Highlights from the menu include pork belly and scallops in rice, shredded chicken empanadas, lamb with rice and beans, fresh ceviche with fish and/or calamari, and Peruvian-style top sirloin. Each item is more mouthwatering than the last, so you’ll want to come back again and again to try something new.
Beyond the food, another reason to add Casa Zoraya to your favorites list is its celebration of Peruvian culture. The restaurant hosts many events and live music acts to help you get the full Peruvian experience. Also, if you’re feeling adventurous, be sure to try a pisco sour while you’re here. The traditional drink comes with bitters, egg white, and simple syrup, and Peruvian alcohol called pisco. Casa Zoraya has a variety of options for this cocktail, so feel free to sample different ones to see what sparks your tastebuds the most.
Casa Zoraya—841 N Lombard St
Park the Carts
Another diverse Portland food cart pod lives in the Piedmont neighborhood right near the busy intersection of N.E. MLK Blvd and N. Lombard. Loaded with a wide variety of delicious food from a variety of cuisines, Park the Carts is a great spot to grab something whether you’re on the go or want to take a break from your busy day and savor your selection in the covered seating area. Vendors here include Ja’Das Soulful Eatz, 2 Bowls, K Pub Grill & Beer Tap Room, Union Burger PDX, Amico Chef, Gourmet Brothers BBQ, Gourmet Brothers Grill, Brothers Sushi Burritos and Bowls, Taquero Mucho, Omar’s Gyro, Pinto Thai PDX, Reef Kitchens, Taj Indian Cuisine, and The Pink Drink.
Park the Carts—7339 NE Martin Luther King Jr Blvd
Piedmont Neighborhood Parks
Peninsula Park—Basketball and tennis courts, gymnasium, paved paths, gorgeous old rose garden, play structures, and outdoor swimming pool.
Matt Dishman Community Center and Pool—Indoor swimming pool, fitness center and movement classes
Piedmont Neighborhood Community Resources
Piedmont Neighborhood Schools
Middle School—Ockley Green Middle School
Piedmont Neighborhood Vibe
Dynamic. Community-conscious. A good mix of young families, singles, and local old-timers create a nest of pride and regeneration in Piedmont. Neighbors bond and look out for one another. Block parties, dog walkers, joggers, bicyclists, and babes in strollers are Piedmont staples.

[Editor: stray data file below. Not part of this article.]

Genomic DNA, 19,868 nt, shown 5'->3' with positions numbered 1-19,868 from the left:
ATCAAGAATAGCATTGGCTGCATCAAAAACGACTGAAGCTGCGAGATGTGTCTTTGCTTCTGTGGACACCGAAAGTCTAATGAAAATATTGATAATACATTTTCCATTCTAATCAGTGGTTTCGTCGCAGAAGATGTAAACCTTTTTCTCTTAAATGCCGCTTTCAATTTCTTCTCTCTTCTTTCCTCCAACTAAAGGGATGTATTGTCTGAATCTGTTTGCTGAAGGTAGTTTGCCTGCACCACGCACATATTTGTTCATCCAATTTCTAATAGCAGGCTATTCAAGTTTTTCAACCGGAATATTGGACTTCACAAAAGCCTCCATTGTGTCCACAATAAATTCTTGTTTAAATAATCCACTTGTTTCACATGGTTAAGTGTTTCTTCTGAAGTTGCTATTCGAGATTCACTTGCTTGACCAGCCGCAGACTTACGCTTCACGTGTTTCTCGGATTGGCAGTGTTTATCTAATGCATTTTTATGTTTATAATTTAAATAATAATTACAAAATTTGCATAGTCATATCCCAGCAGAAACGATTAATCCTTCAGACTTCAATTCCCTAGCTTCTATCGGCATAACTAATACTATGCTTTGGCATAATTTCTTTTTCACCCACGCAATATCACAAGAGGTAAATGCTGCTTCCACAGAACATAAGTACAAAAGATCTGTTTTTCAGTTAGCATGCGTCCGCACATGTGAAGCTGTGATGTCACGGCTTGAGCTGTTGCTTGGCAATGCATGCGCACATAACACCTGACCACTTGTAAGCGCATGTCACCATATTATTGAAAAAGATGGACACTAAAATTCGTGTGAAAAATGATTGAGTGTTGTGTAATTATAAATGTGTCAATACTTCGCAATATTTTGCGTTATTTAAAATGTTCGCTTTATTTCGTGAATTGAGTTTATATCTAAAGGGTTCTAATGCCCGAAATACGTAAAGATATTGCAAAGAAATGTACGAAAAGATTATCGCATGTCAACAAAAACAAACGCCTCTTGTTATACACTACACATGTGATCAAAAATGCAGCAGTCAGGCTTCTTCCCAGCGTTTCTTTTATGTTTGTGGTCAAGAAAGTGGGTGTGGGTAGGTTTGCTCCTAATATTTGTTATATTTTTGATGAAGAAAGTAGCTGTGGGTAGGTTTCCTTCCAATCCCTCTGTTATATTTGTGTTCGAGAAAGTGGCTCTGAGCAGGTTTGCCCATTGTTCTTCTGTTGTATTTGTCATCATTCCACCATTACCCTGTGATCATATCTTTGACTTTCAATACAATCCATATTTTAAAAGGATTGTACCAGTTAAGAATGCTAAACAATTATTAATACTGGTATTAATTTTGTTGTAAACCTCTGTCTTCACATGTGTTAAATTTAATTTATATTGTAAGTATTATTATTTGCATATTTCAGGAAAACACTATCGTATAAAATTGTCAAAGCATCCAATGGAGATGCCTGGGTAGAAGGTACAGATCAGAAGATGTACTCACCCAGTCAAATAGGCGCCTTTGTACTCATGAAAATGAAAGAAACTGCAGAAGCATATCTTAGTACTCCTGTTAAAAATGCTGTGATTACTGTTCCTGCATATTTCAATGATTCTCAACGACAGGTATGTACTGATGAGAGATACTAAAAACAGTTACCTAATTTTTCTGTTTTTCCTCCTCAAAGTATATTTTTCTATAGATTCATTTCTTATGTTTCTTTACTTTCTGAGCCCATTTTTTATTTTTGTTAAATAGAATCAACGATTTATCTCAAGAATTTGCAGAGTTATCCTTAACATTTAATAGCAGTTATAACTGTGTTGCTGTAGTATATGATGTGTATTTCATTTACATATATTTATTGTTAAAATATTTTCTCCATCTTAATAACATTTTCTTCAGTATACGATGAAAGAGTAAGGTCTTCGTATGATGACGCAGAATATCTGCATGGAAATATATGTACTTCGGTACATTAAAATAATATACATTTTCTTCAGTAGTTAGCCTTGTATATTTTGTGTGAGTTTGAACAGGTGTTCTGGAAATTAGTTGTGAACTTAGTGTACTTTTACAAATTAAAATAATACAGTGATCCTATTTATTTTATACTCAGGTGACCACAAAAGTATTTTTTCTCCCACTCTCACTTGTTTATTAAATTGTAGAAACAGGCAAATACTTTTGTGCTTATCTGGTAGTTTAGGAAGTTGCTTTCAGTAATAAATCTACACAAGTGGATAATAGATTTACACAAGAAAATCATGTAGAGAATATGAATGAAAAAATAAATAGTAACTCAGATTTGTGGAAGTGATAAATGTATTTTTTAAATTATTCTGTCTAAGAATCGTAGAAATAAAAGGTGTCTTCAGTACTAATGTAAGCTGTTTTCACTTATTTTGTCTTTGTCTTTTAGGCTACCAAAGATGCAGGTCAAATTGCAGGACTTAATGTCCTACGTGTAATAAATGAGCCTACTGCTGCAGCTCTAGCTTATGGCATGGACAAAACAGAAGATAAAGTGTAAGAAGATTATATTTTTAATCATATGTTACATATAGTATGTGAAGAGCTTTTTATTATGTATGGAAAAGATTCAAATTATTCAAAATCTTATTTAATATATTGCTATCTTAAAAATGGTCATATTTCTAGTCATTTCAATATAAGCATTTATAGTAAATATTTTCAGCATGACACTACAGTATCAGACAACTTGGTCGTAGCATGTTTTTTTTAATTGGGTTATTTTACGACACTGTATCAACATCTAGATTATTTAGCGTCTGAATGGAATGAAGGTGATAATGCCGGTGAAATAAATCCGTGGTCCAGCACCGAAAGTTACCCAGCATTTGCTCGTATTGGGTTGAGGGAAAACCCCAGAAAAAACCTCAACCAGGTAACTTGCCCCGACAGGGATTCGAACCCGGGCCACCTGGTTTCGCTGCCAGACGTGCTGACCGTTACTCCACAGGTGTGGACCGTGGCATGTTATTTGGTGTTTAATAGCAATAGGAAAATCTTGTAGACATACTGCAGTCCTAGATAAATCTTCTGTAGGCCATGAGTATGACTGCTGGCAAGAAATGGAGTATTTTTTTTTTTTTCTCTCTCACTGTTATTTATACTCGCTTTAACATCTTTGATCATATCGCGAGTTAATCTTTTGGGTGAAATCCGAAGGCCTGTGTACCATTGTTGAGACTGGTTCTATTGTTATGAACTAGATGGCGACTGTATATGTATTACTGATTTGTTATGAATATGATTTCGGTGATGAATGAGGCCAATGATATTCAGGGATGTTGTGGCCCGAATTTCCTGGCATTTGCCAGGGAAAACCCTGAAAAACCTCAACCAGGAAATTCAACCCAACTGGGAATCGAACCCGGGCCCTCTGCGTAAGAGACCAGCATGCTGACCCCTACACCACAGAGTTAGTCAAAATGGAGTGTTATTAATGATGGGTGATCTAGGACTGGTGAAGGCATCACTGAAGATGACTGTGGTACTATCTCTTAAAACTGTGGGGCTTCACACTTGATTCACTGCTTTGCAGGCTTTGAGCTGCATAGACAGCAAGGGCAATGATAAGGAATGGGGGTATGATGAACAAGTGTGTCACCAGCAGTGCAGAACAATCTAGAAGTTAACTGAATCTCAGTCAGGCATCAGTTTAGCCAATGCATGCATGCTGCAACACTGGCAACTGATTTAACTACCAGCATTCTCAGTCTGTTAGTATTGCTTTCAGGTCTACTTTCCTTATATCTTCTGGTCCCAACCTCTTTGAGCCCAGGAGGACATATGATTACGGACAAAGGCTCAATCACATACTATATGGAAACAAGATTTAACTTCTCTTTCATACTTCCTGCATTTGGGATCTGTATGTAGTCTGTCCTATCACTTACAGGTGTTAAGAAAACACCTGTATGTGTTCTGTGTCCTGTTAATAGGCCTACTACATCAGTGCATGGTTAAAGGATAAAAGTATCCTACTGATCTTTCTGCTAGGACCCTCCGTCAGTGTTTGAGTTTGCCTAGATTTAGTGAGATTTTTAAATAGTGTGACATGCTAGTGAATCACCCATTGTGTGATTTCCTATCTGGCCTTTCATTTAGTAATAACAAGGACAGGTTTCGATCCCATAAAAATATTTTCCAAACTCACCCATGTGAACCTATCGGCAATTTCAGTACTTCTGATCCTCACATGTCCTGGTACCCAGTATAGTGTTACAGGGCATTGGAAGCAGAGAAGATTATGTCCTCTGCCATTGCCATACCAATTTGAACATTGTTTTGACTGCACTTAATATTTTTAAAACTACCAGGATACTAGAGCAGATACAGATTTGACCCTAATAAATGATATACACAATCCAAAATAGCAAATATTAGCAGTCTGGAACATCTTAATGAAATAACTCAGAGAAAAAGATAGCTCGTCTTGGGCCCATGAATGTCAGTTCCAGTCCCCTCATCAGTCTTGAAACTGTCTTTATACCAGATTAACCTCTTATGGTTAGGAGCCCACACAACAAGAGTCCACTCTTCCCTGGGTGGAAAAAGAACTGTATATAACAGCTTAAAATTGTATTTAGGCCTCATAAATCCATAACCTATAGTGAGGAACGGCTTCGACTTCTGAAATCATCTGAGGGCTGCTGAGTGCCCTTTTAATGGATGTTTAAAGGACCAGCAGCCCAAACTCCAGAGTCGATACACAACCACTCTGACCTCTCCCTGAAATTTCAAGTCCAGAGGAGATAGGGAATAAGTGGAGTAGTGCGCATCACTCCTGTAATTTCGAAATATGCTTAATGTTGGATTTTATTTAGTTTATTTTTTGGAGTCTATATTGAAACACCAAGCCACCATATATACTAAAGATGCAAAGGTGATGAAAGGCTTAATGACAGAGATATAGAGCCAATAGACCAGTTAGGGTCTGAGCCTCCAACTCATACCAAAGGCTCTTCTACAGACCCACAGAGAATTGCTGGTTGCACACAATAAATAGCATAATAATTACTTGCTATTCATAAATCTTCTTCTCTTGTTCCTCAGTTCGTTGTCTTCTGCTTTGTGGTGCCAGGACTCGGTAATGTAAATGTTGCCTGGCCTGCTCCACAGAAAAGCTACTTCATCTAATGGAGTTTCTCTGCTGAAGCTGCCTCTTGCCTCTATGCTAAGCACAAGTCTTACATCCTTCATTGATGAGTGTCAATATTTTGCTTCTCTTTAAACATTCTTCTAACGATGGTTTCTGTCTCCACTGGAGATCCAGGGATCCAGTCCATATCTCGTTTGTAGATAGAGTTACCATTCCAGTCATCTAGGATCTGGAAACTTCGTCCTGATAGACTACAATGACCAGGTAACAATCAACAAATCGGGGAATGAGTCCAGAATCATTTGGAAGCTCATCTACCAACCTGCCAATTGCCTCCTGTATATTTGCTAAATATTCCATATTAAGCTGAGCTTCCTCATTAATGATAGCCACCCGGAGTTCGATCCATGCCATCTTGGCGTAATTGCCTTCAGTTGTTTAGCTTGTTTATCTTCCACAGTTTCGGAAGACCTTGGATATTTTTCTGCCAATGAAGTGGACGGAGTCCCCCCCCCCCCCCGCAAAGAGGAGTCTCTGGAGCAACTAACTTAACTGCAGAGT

Piedmont Neighborhood Stats
Piedmont Zip Code 97217
Piedmont Neighborhood History
Piedmont neighborhood, believed to be one of Portland’s first planned communities, began as a streetcar suburb and was promoted as Portland’s first high-quality, residential-only neighborhood.
Around 1885, the U.S. Government granted a quarter of the land that would become Piedmont to Henry Walsh for his military service in the Mexican American War. Upon receiving the grant, Walsh passed it on to George and Elizabeth Smith who had been living on the land since before 1950.
The land was sold in 1888 to The Investment Company for $24,000 after changing hands many times between 1870 and 1888, causing many legal questions above ownership. The company was created by Edward Quackenbush, William M. Ladd, William Wadhams, and S. P. Lee for the purpose of real estate development. They deeded a 20-ft. strip to the land on Piedmont’s eastern edge (now Union Ave.) to the Portland and Vancouver Railway Company with the stipulation that they build and maintain a railway line within the strip.
How Did Piedmont Neighborhood Get its Name?
The Investment Company named this tract of land based on its topography and mountain views. While the story behind the naming isn’t clear, it translates to “at the foot of the mountains,” coming either from the medieval Latin Pedemontis or the Italian “pied” (foot) and “monte” (hill.) Regardless of its beginnings, the idea behind the neighborhood and its name was to represent the vision for a whole new kind of neighborhood.